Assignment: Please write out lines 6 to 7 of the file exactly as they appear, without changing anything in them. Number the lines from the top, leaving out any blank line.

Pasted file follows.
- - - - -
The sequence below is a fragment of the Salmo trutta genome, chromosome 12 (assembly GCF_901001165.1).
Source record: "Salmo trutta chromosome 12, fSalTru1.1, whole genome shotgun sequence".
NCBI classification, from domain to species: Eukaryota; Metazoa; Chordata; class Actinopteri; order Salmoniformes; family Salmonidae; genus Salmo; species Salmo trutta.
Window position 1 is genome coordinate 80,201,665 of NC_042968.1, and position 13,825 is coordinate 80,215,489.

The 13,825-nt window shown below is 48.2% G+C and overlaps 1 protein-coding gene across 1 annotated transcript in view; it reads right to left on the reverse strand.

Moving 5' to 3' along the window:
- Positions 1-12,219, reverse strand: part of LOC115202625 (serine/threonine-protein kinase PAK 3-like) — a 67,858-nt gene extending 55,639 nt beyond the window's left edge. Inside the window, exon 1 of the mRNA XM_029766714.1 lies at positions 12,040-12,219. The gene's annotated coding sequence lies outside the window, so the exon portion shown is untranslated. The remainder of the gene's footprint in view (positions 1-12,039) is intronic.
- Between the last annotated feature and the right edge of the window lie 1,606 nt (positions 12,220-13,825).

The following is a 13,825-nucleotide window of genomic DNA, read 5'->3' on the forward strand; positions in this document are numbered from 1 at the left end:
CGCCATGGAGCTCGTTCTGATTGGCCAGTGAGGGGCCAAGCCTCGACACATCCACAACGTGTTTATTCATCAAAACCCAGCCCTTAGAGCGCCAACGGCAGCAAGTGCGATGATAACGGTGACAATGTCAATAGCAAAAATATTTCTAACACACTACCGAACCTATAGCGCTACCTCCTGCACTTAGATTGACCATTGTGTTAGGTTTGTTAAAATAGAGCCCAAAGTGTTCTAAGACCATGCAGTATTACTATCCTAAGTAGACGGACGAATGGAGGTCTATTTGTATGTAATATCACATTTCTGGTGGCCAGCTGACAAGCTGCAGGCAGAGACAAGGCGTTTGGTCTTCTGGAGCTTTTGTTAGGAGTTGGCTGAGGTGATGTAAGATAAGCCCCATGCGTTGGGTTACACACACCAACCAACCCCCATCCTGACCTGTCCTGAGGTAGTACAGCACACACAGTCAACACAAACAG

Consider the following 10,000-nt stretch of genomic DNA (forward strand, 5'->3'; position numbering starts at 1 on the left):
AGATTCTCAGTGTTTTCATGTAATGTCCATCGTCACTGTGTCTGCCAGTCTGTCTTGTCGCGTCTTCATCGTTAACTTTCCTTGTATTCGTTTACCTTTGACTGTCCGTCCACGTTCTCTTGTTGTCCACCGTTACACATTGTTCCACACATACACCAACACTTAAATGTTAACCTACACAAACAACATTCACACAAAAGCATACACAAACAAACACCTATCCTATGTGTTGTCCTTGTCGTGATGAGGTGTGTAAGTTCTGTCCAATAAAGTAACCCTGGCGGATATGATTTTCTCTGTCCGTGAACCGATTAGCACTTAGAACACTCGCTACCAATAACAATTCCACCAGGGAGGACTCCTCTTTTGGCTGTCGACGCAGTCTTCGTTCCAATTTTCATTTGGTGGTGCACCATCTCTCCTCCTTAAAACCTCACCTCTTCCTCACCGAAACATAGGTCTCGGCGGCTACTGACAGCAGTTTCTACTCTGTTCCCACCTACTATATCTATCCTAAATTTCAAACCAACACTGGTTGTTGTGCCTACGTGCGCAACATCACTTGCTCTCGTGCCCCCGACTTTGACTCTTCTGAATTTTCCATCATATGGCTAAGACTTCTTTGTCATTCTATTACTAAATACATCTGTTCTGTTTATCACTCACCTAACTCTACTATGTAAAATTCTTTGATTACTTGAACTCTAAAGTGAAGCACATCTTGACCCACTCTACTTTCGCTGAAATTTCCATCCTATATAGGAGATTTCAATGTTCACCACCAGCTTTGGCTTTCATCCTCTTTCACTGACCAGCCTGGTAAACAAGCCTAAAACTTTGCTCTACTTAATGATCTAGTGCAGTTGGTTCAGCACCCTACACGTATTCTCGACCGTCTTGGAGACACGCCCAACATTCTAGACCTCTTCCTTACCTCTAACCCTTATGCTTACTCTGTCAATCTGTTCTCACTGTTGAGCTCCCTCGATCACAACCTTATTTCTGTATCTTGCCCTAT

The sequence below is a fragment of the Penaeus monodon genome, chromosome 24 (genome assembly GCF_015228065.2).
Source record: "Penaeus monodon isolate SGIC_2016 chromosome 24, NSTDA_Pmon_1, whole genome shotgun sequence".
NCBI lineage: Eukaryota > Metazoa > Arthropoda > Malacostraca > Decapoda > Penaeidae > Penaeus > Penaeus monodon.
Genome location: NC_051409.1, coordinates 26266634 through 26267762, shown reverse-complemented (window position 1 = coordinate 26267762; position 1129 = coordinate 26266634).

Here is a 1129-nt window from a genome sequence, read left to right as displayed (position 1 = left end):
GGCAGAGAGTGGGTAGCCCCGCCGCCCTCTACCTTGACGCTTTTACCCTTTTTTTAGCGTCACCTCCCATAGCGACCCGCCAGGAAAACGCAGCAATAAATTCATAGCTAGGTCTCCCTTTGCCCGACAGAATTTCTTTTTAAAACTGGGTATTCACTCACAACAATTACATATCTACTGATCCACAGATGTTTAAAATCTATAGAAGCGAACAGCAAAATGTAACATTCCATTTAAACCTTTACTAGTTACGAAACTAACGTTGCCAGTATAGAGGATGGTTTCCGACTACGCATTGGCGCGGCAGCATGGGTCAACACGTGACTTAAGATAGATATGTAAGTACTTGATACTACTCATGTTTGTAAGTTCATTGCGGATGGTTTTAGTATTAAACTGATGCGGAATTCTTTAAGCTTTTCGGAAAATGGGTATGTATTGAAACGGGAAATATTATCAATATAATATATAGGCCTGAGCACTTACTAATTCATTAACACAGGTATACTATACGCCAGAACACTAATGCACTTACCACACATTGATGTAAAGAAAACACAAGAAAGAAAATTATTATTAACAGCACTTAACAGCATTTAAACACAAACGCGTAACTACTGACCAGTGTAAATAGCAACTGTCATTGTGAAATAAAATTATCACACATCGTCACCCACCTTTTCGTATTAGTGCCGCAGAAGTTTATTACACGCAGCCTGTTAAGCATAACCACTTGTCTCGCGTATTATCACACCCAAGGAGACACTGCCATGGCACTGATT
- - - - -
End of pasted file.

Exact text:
Moving 5' to 3' along the window:
- Positions 1-12,219, reverse strand: part of LOC115202625 (serine/threonine-protein kinase PAK 3-like) — a 67,858-nt gene extending 55,639 nt beyond the window's left edge. Inside the window, exon 1 of the mRNA XM_029766714.1 lies at positions 12,040-12,219. The gene's annotated coding sequence lies outside the window, so the exon portion shown is untranslated. The remainder of the gene's footprint in view (positions 1-12,039) is intronic.